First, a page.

After a surprisingly competitive 2022 campaign, the Atlanta Falcons were on the verge of a breakthrough this offseason. While the greatest need on the depth chart is still the defensive trenches—ATL has run out one of the weakest defensive lines in football for two straight years—this year’s draft focus was on lending a hand to second-year quarterback Desmond Ridder.
Spending their first two picks on RB1 and an All-Slate Team tackle, Atlanta has pressed open the door for electricity on the offensive side of the ball. If not for their mismanagement of later-round picks, the Falcons would have been a shoe in for an “A” grade on this class.
Atlanta Falcons Draft Grade: B+
Starting with an offensive weapon, the Falcons selected Bijan Robinson—just like Ayers told you they would—at No. 8 overall. Bringing Bijan into the fold is nothing short of awesome. Tyler Allgier was excellent as a rookie compliment to Cordarrelle Patterson last season, but CPAT is aging and Arther Smith isn’t going to ease up on the identity he’s established in Atlanta. Bijan and Allgier will immediately become one of the best one-two RB combinations in the league, alleviating a ton of pressure off of Ridder to make things happen on his own.
Speaking of making things easier for a young quarterback, with the 38th-overall pick, the Falcons selected Matthew Bergeron. They read his name off as a guard, which made our OT7 the NFL’s OG2 on day two of the draft. Bergeron will seamlessly slide into the interior of Atlanta’s offensive line. He brings a Tyler Smith-esque level of aggression to the trenches, and will open many doors in the run game for the newly founded dynamic duo of Robinson and Allgier.
In the third round, with pick No. 75, the Falcons took Zach Harrison (ED13, Ohio State) to address their defensive line need. Harrison is a freakishly long and filled out defensive end whose only major knock was college production. His closing speed as a playmaker has always been a concern, but all-in-all, he will serve the role of rotational depth quite well for Atlanta. It seems safe to assume that in the 2024 draft, the Falcons will be using their higher capital picks on defensive line talent. For now, however, picking The Sunday Slate’s 69th-overall ranked player at a surplus in round three will do.
Moving onto the fourth round, the Falcons stayed defensively minded and used the 113th-overall pick in the draft on Clark Phillips III (CB10, Utah). Suddenly, with Jessie Bates and Jeff Okudah in the mix, the Falcons’ secondary is pretty damn slick. Clark Phillips and his excellent ball skills will likely slide in as an undersized nickel with A.J. Terrell lining up across from Okudah. Regardless of how the depth chart finalizes, though, adding CP3 to this cornerback room immediately improves playmaking opportunity on the defensive side of the ball. If the Falcons’ running back tandem and improved offensive line are able to control the pace of the game, they will remain a turnover or two away from a win week after week. Clark Phillips helps that potential greatly.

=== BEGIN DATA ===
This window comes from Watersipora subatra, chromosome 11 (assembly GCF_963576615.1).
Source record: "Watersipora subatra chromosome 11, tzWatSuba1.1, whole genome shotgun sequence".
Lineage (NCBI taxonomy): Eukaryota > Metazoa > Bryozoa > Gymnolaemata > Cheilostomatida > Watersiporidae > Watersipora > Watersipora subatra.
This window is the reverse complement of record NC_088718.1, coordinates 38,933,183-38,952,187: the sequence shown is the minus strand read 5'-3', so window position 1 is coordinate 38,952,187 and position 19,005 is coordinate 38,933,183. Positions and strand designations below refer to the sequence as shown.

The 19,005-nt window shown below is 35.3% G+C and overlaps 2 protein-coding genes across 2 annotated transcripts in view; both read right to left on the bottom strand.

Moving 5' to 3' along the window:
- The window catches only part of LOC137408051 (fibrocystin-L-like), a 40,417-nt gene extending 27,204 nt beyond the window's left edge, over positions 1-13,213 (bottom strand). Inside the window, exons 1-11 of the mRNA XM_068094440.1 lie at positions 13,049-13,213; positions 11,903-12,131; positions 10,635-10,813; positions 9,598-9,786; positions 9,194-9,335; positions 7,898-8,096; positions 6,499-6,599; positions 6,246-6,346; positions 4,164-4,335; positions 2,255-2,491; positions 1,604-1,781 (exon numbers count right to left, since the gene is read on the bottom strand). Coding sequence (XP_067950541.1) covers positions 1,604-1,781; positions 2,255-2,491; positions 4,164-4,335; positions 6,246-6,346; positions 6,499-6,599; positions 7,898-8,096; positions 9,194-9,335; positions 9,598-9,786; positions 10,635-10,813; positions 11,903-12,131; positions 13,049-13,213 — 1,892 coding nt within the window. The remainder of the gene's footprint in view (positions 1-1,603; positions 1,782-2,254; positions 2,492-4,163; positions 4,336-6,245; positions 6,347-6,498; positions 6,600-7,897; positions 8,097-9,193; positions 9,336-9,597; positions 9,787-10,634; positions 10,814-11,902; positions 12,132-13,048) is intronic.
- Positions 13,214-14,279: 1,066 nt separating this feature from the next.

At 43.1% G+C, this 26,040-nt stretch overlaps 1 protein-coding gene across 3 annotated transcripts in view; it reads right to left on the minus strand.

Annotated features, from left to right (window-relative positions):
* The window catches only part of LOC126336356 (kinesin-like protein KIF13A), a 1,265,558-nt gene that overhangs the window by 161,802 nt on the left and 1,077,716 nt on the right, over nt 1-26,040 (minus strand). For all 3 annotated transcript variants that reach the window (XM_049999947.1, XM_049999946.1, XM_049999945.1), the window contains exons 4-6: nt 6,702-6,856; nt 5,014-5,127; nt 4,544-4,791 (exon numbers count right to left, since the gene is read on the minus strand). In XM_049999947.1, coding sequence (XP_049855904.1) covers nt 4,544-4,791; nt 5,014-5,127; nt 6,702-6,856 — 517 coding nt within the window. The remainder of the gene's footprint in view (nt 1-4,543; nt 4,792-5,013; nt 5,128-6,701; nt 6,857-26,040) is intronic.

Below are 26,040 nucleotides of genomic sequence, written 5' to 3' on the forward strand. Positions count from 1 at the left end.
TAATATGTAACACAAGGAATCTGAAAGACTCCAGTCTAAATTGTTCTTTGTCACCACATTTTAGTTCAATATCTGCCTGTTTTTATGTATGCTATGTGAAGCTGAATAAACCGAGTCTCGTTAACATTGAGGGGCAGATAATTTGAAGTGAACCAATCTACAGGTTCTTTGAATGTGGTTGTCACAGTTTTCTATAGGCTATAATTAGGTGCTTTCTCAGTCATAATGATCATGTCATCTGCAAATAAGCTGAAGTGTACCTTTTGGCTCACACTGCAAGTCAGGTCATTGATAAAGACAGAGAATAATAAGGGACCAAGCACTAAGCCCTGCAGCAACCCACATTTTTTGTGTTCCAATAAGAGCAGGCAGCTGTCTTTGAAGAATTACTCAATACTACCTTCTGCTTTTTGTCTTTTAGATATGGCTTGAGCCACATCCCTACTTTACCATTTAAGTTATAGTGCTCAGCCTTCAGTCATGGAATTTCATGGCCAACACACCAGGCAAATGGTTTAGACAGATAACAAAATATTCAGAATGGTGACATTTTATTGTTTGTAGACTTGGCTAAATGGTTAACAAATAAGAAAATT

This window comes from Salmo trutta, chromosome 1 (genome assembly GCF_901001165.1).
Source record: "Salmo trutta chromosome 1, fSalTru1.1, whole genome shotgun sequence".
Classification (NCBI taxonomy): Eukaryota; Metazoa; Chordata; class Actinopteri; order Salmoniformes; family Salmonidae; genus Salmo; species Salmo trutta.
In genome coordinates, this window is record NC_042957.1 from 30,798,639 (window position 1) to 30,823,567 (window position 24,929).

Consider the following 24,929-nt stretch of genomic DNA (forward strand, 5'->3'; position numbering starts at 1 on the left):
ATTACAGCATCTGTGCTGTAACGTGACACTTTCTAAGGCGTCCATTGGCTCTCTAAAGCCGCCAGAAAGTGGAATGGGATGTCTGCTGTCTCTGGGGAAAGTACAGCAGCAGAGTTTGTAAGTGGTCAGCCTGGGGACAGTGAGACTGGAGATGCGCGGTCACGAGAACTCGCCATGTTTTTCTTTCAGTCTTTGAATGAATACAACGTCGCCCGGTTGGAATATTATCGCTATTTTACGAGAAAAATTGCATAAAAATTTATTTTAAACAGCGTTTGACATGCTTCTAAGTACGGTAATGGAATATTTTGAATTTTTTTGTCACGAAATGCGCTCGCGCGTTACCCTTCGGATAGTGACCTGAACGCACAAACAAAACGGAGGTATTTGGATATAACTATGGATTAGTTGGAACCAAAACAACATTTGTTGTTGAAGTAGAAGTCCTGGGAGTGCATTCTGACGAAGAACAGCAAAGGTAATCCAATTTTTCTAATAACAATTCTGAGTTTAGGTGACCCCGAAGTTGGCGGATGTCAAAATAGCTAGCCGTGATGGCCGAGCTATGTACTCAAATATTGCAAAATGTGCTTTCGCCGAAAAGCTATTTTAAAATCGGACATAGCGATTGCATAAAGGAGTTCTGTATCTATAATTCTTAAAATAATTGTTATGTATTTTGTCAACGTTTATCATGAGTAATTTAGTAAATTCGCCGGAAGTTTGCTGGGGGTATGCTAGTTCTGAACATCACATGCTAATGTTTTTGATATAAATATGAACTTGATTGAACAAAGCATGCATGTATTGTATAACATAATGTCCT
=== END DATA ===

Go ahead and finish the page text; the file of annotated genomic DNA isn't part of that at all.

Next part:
Up until this point, the Atlanta Falcons were making a push towards being the best drafting team of the year. It was their back-to-back picks at the top of the seventh round, however, that removed them from contention. Considering the roster in Atlanta today, and the conversation around supporting Desmond Ridder, the Falcons had a great opportunity to improve their wide receiver room with one of these two picks. Instead, they went with DeMarcco Hellams (SAF22, Alabama) and Jovaughn Gwynn (unranked guard, South Carolina).
Hellams has a chance to be rotational as the third safety in this defense, but Gwynn is simply a depth guard who we didn’t even have a pulse on here. It’s primarily the latter of these two picks that removed the Falcons from “A” grade territory, and they would have won greater favor in our eyes with an A.T. Perry (WR10, Wake Forrest) or even Dontay Demus (WR43, Maryland) pick. With Drake London alone at the top of the pass-catching depth on this roster—Kyle Pitts being the second best option by a long shot—a supplemental wideout would have been a great way to round out an offensively focused draft. Particularly with WR10 still on the board.
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